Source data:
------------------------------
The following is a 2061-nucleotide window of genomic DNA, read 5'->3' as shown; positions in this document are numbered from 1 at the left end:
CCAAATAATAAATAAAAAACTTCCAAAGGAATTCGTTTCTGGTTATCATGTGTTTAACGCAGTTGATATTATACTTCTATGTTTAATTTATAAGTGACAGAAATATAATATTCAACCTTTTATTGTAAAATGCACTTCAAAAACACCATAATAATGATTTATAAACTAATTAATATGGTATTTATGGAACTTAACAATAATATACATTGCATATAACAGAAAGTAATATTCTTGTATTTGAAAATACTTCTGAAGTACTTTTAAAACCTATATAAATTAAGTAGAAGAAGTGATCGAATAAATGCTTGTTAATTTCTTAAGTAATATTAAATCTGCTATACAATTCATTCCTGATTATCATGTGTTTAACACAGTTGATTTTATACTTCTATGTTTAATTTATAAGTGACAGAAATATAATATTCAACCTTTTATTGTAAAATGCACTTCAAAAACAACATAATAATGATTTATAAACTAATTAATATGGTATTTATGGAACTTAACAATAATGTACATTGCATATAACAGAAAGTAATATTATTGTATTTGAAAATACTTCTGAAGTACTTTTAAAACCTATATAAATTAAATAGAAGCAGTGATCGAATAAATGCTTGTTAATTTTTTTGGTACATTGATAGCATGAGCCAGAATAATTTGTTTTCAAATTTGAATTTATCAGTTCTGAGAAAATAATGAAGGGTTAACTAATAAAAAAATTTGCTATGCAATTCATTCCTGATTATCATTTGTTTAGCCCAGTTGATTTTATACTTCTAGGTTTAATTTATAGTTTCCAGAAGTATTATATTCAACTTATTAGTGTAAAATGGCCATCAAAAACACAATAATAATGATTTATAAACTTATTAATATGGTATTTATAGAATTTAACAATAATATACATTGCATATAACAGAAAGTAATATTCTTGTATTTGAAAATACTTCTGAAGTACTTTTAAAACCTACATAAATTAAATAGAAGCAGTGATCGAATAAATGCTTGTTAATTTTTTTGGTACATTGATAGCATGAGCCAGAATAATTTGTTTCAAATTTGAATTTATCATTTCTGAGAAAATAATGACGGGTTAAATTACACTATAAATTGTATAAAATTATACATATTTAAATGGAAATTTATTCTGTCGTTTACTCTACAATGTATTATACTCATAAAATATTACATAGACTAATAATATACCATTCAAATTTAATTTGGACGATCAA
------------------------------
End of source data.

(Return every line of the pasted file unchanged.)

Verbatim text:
The following is a 2061-nucleotide window of genomic DNA, read 5'->3' as shown; positions in this document are numbered from 1 at the left end:
CCAAATAATAAATAAAAAACTTCCAAAGGAATTCGTTTCTGGTTATCATGTGTTTAACGCAGTTGATATTATACTTCTATGTTTAATTTATAAGTGACAGAAATATAATATTCAACCTTTTATTGTAAAATGCACTTCAAAAACACCATAATAATGATTTATAAACTAATTAATATGGTATTTATGGAACTTAACAATAATATACATTGCATATAACAGAAAGTAATATTCTTGTATTTGAAAATACTTCTGAAGTACTTTTAAAACCTATATAAATTAAGTAGAAGAAGTGATCGAATAAATGCTTGTTAATTTCTTAAGTAATATTAAATCTGCTATACAATTCATTCCTGATTATCATGTGTTTAACACAGTTGATTTTATACTTCTATGTTTAATTTATAAGTGACAGAAATATAATATTCAACCTTTTATTGTAAAATGCACTTCAAAAACAACATAATAATGATTTATAAACTAATTAATATGGTATTTATGGAACTTAACAATAATGTACATTGCATATAACAGAAAGTAATATTATTGTATTTGAAAATACTTCTGAAGTACTTTTAAAACCTATATAAATTAAATAGAAGCAGTGATCGAATAAATGCTTGTTAATTTTTTTGGTACATTGATAGCATGAGCCAGAATAATTTGTTTTCAAATTTGAATTTATCAGTTCTGAGAAAATAATGAAGGGTTAACTAATAAAAAAATTTGCTATGCAATTCATTCCTGATTATCATTTGTTTAGCCCAGTTGATTTTATACTTCTAGGTTTAATTTATAGTTTCCAGAAGTATTATATTCAACTTATTAGTGTAAAATGGCCATCAAAAACACAATAATAATGATTTATAAACTTATTAATATGGTATTTATAGAATTTAACAATAATATACATTGCATATAACAGAAAGTAATATTCTTGTATTTGAAAATACTTCTGAAGTACTTTTAAAACCTACATAAATTAAATAGAAGCAGTGATCGAATAAATGCTTGTTAATTTTTTTGGTACATTGATAGCATGAGCCAGAATAATTTGTTTCAAATTTGAATTTATCATTTCTGAGAAAATAATGACGGGTTAAATTACACTATAAATTGTATAAAATTATACATATTTAAATGGAAATTTATTCTGTCGTTTACTCTACAATGTATTATACTCATAAAATATTACATAGACTAATAATATACCATTCAAATTTAATTTGGACGATCAA